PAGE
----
Bone Broth


Try use bones from organically farmed beef, lamb or chicken or at least grass-fed beef bones or organically farmed chicken. Use the connective tissue and fat from the animal because that is where you will extract most of the nutrients. Add celery, carrots, onion, garlic, ginger, turmeric, herbs and other veg to the broth to add flavour and a more diverse range of nutrients. Season with salt and pepper and boil on a low heat for a minimum of two hours, up to five. You can also use a slow cooker.

Drain the broth and discard the bones. Keep the veg and blitz in a high-powered blender with some coconut milk which makes a lovely soup.

Why Bone Broth is good for us


Bone broth is consumed as a drink, but is really considered as a nutrient dense food. It is made from boiling organic bones and connective tissue and is an incredibly nourishing way to provide your body with an abundance of nutrients which can aid in digestion and help boost your immune system without supressing your appetite.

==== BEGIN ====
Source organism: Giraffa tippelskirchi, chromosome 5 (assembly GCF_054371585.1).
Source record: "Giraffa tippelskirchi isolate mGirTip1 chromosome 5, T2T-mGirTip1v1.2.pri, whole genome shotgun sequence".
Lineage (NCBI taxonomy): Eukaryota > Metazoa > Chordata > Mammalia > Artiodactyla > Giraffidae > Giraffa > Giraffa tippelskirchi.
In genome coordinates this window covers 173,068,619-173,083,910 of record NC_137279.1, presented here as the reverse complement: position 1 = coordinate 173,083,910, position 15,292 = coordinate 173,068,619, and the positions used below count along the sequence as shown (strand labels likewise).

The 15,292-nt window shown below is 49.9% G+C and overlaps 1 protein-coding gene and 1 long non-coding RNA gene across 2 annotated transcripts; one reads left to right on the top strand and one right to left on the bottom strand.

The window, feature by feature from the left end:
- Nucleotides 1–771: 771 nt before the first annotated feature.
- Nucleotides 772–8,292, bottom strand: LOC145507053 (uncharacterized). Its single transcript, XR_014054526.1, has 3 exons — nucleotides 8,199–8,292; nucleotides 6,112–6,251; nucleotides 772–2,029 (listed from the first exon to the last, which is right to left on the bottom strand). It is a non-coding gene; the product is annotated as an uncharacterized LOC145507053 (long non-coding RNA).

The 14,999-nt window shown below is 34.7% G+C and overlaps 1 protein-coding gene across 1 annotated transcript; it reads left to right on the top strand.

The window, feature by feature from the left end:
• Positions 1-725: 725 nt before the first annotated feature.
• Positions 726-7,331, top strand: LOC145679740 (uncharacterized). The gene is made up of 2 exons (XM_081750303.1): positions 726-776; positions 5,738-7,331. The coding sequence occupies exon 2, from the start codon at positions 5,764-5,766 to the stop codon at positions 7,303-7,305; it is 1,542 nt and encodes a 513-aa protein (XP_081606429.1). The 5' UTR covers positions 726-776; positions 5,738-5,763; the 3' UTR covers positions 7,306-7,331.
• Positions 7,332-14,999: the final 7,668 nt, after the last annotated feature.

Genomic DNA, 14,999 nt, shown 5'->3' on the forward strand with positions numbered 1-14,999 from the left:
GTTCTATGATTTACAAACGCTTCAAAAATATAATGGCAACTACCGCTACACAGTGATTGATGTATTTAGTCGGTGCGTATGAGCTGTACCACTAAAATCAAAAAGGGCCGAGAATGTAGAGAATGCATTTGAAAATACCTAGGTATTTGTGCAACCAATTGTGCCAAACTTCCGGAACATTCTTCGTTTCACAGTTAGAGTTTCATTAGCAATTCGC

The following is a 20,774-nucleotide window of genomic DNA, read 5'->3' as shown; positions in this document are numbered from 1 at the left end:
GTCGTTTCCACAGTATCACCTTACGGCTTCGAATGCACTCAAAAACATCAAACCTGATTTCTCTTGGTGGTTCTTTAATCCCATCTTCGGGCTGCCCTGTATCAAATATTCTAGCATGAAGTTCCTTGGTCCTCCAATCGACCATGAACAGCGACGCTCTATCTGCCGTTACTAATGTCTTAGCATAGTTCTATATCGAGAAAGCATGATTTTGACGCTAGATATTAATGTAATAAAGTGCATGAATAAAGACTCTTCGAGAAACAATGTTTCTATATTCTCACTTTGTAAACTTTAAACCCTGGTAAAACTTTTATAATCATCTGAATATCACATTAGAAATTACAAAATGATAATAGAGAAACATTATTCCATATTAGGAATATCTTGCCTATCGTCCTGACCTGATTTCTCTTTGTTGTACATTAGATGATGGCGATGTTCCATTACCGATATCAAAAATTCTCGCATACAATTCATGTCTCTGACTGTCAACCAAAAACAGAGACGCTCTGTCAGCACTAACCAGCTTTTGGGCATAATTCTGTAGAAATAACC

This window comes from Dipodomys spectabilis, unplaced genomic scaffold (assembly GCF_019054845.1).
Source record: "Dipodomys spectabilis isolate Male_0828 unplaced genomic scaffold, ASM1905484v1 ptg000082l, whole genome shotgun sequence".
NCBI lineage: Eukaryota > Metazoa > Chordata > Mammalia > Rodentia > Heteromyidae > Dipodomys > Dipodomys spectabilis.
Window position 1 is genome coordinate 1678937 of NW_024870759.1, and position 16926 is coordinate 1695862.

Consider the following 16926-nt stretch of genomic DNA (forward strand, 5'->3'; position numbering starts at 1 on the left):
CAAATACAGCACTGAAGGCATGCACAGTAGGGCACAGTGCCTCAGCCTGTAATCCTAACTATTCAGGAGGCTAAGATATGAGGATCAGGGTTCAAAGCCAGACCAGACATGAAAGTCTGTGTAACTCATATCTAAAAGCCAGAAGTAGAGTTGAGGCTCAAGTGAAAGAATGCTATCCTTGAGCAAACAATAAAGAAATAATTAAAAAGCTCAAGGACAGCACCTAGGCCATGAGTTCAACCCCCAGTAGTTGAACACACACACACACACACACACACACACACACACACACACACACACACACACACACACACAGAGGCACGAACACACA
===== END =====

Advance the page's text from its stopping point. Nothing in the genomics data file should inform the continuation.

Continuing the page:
Many health practitioners strongly encourage drinking Bone Broth during traditional cancer treatments such as chemotherapy and radiation as it is nutrient dense and easy to digest. Bone Broth seals the lining of the gut and provides the body important nutrients it requires to heal from within.

Bone broth is high in collagen, which not only helps line your stomach, but helps reduce inflammation and relieve nausea for patients undergoing traditional cancer treatments as well as minimising side-effects for those who wish to go down the alternative path of treatment.

The gelatine components of the bone broth, coming from marrow, have been incredibly successful in the treatment of anaemia and other diseases of the blood, including cancer.